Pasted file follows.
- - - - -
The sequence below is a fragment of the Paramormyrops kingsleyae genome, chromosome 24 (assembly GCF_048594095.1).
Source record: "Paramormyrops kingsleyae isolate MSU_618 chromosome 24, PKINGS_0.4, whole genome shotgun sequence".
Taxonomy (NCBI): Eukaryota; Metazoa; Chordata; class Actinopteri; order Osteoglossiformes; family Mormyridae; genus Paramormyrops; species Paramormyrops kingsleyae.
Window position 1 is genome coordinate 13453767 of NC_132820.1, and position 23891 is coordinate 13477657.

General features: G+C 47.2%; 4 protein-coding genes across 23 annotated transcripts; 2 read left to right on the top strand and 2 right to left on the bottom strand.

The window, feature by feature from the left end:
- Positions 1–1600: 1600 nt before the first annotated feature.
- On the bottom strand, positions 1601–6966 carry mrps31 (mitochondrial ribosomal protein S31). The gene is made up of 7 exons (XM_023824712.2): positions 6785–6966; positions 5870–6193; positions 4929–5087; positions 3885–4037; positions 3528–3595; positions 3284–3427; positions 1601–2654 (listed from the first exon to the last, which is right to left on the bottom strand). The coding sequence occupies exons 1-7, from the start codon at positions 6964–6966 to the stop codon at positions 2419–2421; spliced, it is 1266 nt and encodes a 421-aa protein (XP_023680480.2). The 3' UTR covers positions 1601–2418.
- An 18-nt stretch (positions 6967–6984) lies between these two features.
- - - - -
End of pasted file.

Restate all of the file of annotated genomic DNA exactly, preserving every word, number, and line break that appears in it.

The sequence below is a fragment of the Paramormyrops kingsleyae genome, chromosome 24 (assembly GCF_048594095.1).
Source record: "Paramormyrops kingsleyae isolate MSU_618 chromosome 24, PKINGS_0.4, whole genome shotgun sequence".
Taxonomy (NCBI): Eukaryota; Metazoa; Chordata; class Actinopteri; order Osteoglossiformes; family Mormyridae; genus Paramormyrops; species Paramormyrops kingsleyae.
Window position 1 is genome coordinate 13453767 of NC_132820.1, and position 23891 is coordinate 13477657.

General features: G+C 47.2%; 4 protein-coding genes across 23 annotated transcripts; 2 read left to right on the top strand and 2 right to left on the bottom strand.

The window, feature by feature from the left end:
- Positions 1–1600: 1600 nt before the first annotated feature.
- On the bottom strand, positions 1601–6966 carry mrps31 (mitochondrial ribosomal protein S31). The gene is made up of 7 exons (XM_023824712.2): positions 6785–6966; positions 5870–6193; positions 4929–5087; positions 3885–4037; positions 3528–3595; positions 3284–3427; positions 1601–2654 (listed from the first exon to the last, which is right to left on the bottom strand). The coding sequence occupies exons 1-7, from the start codon at positions 6964–6966 to the stop codon at positions 2419–2421; spliced, it is 1266 nt and encodes a 421-aa protein (XP_023680480.2). The 3' UTR covers positions 1601–2418.
- An 18-nt stretch (positions 6967–6984) lies between these two features.